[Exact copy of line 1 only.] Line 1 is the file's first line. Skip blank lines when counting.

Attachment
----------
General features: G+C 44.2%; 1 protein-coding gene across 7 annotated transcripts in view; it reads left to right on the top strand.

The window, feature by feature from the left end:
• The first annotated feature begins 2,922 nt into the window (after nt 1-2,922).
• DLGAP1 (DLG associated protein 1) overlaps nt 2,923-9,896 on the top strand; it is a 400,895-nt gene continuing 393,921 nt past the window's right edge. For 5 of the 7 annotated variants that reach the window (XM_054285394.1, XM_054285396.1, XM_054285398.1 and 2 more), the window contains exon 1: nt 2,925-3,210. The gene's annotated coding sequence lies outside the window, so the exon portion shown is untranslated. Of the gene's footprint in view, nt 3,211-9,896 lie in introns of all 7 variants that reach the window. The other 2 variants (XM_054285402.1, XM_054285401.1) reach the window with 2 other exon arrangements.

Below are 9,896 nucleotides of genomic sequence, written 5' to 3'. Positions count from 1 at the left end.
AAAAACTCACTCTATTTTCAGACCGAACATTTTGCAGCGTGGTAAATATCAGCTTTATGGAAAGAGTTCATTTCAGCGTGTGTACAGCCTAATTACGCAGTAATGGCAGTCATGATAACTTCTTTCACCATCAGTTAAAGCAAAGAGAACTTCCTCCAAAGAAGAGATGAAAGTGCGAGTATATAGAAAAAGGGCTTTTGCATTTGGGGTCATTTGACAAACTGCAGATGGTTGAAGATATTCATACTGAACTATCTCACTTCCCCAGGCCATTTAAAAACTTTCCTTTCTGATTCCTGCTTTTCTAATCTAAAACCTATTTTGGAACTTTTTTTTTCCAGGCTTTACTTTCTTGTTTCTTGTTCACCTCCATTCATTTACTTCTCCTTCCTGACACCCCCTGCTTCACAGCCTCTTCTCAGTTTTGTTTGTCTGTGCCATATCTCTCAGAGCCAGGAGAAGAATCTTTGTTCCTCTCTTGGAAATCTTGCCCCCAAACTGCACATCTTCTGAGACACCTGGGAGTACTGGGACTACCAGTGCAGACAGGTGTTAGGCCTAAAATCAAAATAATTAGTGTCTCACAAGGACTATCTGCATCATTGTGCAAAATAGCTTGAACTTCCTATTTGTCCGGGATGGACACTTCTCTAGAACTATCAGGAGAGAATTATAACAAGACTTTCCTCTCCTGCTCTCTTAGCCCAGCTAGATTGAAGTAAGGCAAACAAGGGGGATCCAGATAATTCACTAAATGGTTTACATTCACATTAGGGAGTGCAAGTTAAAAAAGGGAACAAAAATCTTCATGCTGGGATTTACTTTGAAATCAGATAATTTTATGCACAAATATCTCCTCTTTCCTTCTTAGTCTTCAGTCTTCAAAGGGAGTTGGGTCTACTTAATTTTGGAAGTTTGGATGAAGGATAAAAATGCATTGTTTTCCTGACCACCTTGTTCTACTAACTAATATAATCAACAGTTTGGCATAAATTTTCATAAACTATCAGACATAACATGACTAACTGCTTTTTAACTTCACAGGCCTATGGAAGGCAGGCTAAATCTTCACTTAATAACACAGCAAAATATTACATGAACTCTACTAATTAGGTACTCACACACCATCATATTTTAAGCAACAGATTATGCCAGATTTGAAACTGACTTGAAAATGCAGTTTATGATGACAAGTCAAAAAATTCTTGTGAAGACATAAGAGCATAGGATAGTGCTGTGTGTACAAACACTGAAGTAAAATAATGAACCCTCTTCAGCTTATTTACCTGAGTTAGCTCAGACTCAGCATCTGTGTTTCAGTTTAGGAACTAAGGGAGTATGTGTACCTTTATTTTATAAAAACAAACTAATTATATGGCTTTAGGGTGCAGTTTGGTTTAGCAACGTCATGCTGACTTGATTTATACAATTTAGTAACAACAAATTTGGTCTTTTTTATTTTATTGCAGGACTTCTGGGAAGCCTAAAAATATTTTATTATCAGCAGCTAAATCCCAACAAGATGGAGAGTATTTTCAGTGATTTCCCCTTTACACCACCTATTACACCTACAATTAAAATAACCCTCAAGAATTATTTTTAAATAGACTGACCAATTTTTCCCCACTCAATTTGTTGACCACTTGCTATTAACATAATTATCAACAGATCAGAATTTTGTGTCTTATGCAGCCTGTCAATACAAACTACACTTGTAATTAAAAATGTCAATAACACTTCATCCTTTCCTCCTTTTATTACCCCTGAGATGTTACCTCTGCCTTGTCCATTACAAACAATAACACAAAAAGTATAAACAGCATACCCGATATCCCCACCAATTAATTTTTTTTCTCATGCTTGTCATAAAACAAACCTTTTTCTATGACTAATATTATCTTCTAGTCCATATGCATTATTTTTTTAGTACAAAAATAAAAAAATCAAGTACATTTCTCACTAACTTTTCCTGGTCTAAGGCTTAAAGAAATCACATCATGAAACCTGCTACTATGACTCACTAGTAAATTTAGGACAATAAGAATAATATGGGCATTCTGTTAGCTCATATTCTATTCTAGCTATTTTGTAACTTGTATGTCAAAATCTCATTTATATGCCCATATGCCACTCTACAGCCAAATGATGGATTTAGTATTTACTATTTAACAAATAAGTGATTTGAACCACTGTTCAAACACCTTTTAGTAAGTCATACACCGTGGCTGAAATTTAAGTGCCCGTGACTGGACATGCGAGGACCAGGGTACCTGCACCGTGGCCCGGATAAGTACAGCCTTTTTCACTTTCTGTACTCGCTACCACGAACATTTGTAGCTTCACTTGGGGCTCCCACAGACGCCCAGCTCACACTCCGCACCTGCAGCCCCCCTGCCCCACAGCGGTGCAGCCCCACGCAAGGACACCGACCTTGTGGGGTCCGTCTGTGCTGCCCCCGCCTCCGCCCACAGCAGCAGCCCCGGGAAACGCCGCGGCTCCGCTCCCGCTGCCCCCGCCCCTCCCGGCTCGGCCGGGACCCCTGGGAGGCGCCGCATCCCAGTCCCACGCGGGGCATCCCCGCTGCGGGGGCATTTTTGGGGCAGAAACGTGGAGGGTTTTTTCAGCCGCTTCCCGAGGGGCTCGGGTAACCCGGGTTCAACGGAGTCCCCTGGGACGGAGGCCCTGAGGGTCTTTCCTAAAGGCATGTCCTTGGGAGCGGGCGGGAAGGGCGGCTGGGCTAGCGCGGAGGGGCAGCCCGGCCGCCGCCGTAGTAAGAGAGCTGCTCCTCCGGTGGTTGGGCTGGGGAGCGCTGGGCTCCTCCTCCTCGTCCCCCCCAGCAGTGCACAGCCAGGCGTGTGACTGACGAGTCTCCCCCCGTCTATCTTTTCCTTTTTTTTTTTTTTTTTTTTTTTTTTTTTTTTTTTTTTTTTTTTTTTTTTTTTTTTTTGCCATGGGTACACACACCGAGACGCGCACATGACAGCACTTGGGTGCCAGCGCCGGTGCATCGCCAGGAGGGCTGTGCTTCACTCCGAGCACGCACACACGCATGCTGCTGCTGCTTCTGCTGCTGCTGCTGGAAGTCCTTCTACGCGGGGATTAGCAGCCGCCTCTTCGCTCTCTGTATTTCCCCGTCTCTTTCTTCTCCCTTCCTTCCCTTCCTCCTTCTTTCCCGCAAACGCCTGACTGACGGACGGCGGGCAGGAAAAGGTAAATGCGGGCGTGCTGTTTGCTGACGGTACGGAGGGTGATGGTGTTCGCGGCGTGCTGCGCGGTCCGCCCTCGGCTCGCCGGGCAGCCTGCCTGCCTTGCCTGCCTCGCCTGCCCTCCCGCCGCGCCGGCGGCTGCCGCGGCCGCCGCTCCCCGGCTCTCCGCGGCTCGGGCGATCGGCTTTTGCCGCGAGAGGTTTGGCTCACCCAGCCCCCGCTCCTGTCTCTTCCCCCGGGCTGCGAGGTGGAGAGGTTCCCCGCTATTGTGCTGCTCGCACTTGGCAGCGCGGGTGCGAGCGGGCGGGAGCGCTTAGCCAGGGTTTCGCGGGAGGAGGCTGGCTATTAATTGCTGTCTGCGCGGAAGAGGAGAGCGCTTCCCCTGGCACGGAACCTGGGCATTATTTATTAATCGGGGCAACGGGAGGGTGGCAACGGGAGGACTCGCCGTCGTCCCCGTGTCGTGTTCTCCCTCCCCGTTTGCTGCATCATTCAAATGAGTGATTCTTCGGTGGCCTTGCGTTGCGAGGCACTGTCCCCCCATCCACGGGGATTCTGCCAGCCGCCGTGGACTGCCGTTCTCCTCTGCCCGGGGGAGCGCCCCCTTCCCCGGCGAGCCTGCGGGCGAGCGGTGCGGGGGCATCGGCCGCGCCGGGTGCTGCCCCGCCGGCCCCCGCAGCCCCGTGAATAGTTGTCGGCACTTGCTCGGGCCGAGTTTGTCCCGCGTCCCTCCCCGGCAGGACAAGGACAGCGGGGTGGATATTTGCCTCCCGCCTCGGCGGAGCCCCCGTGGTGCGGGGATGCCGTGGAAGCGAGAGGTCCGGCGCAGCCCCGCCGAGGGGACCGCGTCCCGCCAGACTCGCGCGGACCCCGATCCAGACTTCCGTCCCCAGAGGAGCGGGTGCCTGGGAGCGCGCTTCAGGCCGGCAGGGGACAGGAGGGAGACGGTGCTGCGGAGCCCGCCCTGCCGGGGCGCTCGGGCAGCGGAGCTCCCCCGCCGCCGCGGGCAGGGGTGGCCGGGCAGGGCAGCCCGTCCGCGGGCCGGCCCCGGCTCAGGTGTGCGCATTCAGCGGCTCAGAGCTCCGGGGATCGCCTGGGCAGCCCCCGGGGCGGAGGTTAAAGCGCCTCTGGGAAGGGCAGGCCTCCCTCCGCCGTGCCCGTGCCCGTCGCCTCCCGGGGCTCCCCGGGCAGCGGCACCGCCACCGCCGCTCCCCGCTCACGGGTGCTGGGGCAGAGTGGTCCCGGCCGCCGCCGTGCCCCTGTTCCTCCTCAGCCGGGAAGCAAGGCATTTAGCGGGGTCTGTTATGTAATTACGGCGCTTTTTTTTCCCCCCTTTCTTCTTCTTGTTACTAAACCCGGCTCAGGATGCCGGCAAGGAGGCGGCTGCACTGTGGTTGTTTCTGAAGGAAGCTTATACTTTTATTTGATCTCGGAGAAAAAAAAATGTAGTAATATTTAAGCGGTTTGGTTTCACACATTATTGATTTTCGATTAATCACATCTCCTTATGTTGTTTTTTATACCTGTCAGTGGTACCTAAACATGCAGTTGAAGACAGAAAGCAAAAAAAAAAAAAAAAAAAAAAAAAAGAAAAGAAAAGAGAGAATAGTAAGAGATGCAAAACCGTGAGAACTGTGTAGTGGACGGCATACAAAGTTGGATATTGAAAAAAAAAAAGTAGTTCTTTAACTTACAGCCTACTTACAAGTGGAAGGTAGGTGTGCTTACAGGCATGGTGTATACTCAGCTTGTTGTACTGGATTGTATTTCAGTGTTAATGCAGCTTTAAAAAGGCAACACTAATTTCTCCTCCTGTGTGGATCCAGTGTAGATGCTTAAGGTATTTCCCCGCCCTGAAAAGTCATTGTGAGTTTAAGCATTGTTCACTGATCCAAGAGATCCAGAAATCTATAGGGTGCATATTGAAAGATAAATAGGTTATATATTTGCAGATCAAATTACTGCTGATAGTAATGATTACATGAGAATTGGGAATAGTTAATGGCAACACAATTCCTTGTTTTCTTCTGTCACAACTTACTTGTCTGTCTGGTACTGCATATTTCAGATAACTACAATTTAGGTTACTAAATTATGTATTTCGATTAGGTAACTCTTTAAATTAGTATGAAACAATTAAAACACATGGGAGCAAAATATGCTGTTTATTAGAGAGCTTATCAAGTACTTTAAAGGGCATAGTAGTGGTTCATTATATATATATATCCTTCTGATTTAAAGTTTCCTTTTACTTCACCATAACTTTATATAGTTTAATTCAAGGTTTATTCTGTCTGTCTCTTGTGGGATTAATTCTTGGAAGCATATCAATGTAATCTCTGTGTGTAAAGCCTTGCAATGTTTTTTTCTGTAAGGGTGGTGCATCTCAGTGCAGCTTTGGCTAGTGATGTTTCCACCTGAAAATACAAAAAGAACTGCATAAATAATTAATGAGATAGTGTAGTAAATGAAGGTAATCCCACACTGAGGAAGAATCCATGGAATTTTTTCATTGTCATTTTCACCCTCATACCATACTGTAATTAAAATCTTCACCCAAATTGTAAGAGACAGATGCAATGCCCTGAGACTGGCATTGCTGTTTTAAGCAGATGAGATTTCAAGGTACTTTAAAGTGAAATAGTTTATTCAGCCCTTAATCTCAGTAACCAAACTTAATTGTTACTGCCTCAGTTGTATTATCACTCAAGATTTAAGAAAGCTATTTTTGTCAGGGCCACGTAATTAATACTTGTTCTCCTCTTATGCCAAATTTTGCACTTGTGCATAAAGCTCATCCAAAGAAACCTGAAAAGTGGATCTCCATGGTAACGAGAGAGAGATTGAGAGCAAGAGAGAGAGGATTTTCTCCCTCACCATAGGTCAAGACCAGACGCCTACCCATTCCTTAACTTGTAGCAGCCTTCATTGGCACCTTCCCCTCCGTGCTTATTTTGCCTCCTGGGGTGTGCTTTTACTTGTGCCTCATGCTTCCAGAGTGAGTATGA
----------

General features: G+C 44.2%; 1 protein-coding gene across 7 annotated transcripts in view; it reads left to right on the top strand.